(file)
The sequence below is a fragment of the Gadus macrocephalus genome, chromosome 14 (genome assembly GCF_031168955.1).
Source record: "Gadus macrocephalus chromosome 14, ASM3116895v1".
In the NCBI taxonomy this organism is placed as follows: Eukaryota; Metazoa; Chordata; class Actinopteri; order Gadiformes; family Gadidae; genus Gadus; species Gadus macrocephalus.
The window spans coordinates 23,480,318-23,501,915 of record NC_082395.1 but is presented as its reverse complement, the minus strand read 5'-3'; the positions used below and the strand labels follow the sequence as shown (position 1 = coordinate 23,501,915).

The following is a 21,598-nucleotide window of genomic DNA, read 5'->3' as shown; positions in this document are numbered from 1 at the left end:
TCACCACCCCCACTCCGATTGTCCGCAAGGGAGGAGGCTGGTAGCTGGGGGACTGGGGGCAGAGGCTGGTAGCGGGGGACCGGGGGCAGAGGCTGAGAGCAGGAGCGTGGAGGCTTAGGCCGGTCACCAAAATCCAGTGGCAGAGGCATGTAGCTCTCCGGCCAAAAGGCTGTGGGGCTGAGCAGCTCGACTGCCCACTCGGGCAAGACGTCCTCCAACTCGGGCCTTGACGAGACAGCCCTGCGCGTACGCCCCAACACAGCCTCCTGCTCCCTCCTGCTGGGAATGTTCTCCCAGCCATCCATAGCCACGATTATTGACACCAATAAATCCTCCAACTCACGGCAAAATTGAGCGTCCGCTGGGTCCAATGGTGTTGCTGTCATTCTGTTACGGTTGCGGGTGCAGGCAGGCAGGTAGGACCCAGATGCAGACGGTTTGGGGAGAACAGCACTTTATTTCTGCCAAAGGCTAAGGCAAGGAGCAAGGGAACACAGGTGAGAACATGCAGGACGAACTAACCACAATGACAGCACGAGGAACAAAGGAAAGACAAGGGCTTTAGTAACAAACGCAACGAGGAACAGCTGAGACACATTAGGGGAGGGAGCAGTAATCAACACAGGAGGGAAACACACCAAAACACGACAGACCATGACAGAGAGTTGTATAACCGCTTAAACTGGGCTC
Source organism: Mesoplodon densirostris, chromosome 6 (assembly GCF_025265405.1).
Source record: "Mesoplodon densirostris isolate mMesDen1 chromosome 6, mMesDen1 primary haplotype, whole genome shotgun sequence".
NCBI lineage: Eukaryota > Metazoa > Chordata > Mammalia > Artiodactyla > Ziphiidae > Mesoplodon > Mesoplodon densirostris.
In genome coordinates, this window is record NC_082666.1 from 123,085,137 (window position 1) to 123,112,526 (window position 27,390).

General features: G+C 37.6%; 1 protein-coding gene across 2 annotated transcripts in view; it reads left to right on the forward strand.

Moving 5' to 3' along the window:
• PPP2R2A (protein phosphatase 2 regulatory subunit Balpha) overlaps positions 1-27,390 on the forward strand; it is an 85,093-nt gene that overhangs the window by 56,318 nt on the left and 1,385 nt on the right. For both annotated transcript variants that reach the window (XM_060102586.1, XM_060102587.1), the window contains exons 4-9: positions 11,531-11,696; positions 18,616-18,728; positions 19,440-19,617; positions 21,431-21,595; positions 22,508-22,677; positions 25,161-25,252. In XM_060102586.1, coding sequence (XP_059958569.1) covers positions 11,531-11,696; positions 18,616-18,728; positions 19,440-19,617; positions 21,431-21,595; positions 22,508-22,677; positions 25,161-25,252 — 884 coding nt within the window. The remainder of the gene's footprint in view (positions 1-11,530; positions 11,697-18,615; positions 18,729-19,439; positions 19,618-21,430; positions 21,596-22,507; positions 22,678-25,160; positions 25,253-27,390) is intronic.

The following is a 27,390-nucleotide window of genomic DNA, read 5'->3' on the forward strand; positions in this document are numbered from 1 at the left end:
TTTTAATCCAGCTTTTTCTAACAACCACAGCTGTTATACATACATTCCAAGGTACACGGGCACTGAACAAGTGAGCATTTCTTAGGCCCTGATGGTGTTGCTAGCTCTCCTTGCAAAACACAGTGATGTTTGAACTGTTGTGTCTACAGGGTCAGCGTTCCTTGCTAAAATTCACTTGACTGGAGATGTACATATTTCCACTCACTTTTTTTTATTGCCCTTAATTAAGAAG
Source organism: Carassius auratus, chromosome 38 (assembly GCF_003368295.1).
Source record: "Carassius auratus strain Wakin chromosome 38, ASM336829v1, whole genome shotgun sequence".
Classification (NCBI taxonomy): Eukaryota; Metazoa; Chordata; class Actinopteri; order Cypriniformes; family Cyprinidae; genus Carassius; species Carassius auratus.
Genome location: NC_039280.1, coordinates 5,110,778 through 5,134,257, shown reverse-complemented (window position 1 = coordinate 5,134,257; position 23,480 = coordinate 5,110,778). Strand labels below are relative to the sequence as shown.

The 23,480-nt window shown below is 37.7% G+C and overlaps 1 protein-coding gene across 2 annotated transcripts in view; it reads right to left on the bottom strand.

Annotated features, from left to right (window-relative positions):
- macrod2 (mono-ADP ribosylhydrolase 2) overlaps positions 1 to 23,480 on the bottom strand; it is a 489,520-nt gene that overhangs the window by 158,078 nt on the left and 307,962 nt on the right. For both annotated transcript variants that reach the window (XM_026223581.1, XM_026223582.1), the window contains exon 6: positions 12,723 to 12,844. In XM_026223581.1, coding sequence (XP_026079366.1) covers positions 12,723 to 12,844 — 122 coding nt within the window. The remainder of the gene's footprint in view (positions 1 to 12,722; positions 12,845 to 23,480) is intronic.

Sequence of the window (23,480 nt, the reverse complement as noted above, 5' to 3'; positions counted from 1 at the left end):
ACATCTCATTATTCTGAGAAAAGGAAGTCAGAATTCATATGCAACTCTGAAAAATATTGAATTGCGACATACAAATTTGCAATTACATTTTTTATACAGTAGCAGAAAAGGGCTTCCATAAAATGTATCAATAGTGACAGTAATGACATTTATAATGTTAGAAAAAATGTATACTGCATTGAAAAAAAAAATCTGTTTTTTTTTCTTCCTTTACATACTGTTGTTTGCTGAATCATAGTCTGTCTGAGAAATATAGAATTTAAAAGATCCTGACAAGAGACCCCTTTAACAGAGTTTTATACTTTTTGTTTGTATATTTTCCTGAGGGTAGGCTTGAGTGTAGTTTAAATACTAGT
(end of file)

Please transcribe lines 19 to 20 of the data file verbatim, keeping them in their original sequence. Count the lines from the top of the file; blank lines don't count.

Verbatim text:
Genome location: NC_039280.1, coordinates 5,110,778 through 5,134,257, shown reverse-complemented (window position 1 = coordinate 5,134,257; position 23,480 = coordinate 5,110,778). Strand labels below are relative to the sequence as shown.

The 23,480-nt window shown below is 37.7% G+C and overlaps 1 protein-coding gene across 2 annotated transcripts in view; it reads right to left on the bottom strand.